In Ohio, Wisconsin, Michigan and elsewhere, President Obama finds himself doing unusually well among white males, the result, we are told, of the after-effects of his support for the auto bailout in 2009. And that's true, to a point. The renaissance of the American auto industry is the access point for voters there who feel better about their economic lot and prospects. 

But there's a deeper reason why the big auto companies and their suppliers are doing well, staying put, and are not moving their jobs to China and elsewhere (despite the claims of Mitt Romney's advertisements).

It's because manufacturing in the American Midwest is more attractive now than it's been since the mid 1990s. An analysis by T. Rowe Price of unit labor costs compared to key U.S. trading partners finds that the U.S. has steadily become a better place to do certain types of business, a trend that actually began in 2002. Significantly, the marginal difference between the cost of per-unit labor in China versus the U.S. is lower than it has been in more than 15 years. With certain caveats, according to T. Rowe Price, it is cheaper to do business in the U.S. than it is in Canada, Japan, and Germany.

Obama doesn't have much to do with these figures.  Global trends get the credit, like the sudden drop in China's growth rate, the decline in value of the dollar relative to other countries, the European contraction, the tsunami in Japan and lower energy costs here, a result of the great recession. The T. Rowe Price analysis, which is available only to its members, notes that Chinese labor costs are rising at so fast a clip that a bunch of U.S businesses might soon decide to relocate and in-source their manufacturing operations to the United States, where labor costs are stable.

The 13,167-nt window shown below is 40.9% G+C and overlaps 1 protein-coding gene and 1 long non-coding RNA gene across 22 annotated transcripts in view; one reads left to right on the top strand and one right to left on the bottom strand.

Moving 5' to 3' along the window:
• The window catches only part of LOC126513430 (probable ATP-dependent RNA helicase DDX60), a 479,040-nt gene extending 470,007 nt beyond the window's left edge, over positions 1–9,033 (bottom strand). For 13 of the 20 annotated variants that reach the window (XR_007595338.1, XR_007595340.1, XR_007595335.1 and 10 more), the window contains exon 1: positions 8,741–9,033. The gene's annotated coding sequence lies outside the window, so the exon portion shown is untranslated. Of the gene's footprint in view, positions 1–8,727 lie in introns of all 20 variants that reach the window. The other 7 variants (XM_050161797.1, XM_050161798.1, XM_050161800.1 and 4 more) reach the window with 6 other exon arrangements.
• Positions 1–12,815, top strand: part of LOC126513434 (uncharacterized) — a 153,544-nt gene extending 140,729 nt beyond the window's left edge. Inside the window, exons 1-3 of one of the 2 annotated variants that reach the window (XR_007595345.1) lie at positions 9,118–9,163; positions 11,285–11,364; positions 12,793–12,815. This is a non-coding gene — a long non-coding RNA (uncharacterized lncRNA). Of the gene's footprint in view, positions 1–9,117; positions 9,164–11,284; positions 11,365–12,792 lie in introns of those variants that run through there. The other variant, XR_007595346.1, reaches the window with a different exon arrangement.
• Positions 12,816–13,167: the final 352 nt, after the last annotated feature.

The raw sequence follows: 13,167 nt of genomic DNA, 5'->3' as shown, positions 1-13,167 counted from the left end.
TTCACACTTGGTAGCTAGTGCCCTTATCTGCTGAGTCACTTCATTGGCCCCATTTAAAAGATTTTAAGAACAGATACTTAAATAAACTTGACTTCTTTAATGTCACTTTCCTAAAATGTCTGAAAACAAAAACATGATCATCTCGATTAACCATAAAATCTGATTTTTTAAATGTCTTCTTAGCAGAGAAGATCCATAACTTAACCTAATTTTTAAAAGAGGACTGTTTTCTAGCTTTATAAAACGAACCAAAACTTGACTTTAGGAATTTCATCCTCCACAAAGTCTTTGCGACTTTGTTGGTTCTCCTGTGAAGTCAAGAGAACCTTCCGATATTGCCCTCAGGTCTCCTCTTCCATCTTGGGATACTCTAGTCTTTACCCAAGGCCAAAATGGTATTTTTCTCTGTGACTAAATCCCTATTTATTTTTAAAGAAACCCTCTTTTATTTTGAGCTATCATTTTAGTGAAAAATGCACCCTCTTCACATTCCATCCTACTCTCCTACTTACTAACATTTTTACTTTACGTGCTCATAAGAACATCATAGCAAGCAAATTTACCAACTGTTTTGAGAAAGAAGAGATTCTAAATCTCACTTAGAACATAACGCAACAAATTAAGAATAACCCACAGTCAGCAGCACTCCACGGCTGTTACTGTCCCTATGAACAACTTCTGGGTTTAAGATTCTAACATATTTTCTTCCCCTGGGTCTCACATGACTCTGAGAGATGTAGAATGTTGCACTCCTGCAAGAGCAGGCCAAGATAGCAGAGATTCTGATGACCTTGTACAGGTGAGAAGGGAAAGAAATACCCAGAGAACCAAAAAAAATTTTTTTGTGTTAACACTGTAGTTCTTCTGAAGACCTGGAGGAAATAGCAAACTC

This means, of course, that all the political rhetoric about outsourcing and restrictive regulations are somewhat overheated. The truth is that U.S. employers are better able to project how much their operations will cost over time. Health care reform et al — those costs are important and not totally knowable, but compared to the uncertainties elsewhere, they're blips on a line.

One big caveat: The relative sexiness of the U.S. manufacturing market is not a guaranteed jobs creation machine. Productivity will keep job growth in check (unfortunately, if you don't have a job). 

But it sure is helping Obama in the near term.